Parkinson disease (PD
) and amyotrophic lateral sclerosis (ALS
) are usually considered to be neurodegenerative disorders caused by the progressive death of specific neuronal populations within the gray matter of the central nervous system (CNS). The cause of cell death in PD and ALS is unknown.
Neurodegeneration in multiple sclerosis (MS
) is the result of a chronic, inflammatory, autoimmune process with predominant targeting of the CNS white matter.
None of these conditions is considered to be curable. In each case, as the disease progresses the focus often shifts to symptom management with the eventual need for a palliative care plan.
Motor neuron disease (MND) is a family of progressive, neurodegenerative diseases characterized by loss of upper motor neurons (UMN) in the motor cortex and/or lower motor neurons (LMN) in the brainstem and spinal cord.
- UMN disease manifests as spasticity, slowed movements, poor dexterity, pseudobulbar affect, hyperreflexia, and pathologic reflexes.
- LMN disease manifests as weakness, atrophy, fasciculations, cramps, reduced tone, and hyporeflexia.
, or Lou Gehrig’s disease, is the most common form of MND and includes both UMN and LMN pathology. Disease duration is quite variable but most patients will live for 3 to 5 years from disease onset.
Other much rarer forms of adult-onset MND include primary lateral sclerosis (which affects exclusively UMNs), progressive muscular atrophy (which affects exclusively LMNs), and progressive bulbar palsy (which is motor neuron disease limited to the cranial segment). There are also infectious forms of MND, such as polio, which can lead to long-term sequela.
is an immune-mediated disease characterized by multifocal plaques of demyelination within the central nervous system. Concepts regarding its pathophysiology are evolving, yet the etiology remains unclear. Also unclear are the factors underlying the transition from the more common relapsing-remitting form of disease (approximately 80% at diagnosis) to the secondary progressive form, to which over 50% of patients will progress in 10 years.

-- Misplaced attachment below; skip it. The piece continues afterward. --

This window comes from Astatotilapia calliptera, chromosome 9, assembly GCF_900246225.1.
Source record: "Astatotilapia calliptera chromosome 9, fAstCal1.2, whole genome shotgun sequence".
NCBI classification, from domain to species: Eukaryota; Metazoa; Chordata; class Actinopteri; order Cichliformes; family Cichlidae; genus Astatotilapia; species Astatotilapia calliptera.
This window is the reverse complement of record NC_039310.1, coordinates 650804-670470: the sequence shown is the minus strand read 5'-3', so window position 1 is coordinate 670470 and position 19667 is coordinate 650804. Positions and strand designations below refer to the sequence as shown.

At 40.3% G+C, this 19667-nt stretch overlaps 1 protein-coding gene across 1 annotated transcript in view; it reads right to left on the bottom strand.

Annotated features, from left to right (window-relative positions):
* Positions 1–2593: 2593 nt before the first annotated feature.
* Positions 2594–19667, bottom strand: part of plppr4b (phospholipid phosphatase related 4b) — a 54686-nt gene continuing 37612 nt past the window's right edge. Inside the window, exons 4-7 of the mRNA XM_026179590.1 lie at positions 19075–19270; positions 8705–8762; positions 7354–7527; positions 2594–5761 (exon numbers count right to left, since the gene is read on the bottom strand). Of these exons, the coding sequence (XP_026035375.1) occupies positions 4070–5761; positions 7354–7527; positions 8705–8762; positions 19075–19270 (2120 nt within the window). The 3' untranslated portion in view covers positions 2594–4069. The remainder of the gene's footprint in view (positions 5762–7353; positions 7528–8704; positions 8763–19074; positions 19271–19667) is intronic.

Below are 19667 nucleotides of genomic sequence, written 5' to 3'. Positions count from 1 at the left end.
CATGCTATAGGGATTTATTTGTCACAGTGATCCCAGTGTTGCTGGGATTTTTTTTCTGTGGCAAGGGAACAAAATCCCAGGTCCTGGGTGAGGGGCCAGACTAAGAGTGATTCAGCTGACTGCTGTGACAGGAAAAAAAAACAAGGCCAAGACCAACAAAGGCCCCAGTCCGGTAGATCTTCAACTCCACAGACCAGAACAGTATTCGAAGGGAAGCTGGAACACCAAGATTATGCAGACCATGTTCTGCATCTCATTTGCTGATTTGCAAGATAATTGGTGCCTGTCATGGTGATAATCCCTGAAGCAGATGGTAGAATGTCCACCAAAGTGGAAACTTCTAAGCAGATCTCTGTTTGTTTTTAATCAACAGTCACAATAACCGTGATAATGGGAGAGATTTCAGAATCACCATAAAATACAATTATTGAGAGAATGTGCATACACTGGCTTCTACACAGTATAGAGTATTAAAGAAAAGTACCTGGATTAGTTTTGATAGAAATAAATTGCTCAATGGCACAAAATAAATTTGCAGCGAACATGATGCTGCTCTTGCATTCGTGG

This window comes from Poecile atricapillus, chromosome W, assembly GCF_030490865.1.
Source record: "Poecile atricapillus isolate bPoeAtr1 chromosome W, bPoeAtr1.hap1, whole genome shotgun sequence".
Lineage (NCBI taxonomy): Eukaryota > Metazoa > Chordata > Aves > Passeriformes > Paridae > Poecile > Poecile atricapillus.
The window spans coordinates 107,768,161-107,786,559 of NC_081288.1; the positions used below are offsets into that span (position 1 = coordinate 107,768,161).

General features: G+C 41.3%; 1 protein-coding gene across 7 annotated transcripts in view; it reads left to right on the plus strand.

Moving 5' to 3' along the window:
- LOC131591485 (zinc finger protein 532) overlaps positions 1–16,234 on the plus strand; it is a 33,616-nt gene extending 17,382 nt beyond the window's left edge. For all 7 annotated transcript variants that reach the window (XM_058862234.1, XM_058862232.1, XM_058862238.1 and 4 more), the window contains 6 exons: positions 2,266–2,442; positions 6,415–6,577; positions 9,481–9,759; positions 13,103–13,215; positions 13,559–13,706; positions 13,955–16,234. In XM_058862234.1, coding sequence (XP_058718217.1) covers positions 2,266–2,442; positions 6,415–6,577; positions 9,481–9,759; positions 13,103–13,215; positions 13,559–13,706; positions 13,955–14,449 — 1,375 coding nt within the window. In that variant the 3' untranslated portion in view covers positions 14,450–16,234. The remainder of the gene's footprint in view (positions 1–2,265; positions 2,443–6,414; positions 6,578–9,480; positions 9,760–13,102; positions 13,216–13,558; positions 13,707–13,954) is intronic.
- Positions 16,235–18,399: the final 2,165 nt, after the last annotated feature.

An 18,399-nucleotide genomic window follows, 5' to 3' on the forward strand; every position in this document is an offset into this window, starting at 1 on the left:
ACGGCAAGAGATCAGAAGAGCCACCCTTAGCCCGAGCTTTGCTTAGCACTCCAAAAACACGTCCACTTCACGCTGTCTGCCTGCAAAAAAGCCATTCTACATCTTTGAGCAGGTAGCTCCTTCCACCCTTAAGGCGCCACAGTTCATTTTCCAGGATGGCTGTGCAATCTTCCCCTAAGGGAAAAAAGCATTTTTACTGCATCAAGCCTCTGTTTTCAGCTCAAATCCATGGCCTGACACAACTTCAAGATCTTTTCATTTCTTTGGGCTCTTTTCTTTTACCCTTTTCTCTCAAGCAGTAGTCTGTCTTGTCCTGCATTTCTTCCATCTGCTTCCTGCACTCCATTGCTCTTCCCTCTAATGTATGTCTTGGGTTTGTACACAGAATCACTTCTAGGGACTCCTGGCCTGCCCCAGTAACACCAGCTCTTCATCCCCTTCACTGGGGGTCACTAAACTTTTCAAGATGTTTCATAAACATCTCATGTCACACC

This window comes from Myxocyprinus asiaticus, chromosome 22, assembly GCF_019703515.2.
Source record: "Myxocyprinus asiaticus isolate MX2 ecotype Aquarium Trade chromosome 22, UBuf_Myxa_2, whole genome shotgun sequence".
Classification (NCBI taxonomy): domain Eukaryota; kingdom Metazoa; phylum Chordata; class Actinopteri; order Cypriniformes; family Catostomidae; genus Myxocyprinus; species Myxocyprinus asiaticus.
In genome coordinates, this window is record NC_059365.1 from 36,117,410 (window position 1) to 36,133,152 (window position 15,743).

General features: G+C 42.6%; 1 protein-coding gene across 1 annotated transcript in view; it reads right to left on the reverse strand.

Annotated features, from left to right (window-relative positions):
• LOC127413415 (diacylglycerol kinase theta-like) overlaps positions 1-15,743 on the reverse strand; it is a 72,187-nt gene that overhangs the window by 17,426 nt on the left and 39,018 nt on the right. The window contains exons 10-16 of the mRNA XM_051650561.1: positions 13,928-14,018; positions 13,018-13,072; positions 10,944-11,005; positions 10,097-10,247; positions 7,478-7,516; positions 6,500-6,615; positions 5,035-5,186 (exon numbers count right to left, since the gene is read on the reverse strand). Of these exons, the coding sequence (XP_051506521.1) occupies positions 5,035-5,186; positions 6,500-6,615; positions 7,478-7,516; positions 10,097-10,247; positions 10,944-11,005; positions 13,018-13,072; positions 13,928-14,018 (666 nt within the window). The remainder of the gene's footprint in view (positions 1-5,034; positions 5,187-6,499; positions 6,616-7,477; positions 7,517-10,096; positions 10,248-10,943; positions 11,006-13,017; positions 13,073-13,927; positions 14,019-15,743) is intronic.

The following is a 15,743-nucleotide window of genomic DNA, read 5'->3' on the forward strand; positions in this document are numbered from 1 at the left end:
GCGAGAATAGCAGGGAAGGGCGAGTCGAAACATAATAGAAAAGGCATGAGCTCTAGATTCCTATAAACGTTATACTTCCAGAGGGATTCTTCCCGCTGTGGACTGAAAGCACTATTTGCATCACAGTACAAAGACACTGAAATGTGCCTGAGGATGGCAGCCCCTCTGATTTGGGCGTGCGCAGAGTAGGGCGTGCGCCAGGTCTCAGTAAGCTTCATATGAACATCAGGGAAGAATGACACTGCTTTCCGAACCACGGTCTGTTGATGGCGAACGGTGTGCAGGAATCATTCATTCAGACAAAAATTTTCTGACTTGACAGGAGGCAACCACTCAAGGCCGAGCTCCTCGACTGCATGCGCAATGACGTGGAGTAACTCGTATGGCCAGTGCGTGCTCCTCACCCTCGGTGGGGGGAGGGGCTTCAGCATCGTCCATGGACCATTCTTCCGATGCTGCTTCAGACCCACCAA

It is a chronic, often progressive disease with motor, sensory, autonomic, and diffuse symptoms.
, with or without dementia, produces progressive decline and disorders of progressive supranuclear palsy, multiple systems atrophy, and corticobasal degeneration.
As these patients reach levels of disability associated with end-stage disease, the primary goal becomes palliative management of motor and non-motor complications.
Motor complications arise from excessive hypokinesis (i.e., increasing off times, freezing, rigidity, dysarthria, dysphagia, and respiratory compromise) and excessive hyperkinesis (i.e., choreiform and dystonic dyskinesia from long-standing use of levodopa and other dopaminergic medications).
Non-motor complications include significant cognitive changes; psychiatric complications, such as visual hallucinations and delusions; dysautonomia of bowel, bladder, and blood pressure control; sleep disturbances; and pain.
Elman LB et al. Palliative care in amyotrophic lateral sclerosis, Parkinson’s disease, and multiple sclerosis. Journal of Palliative Medicine, 2007. 10(2): 433-457.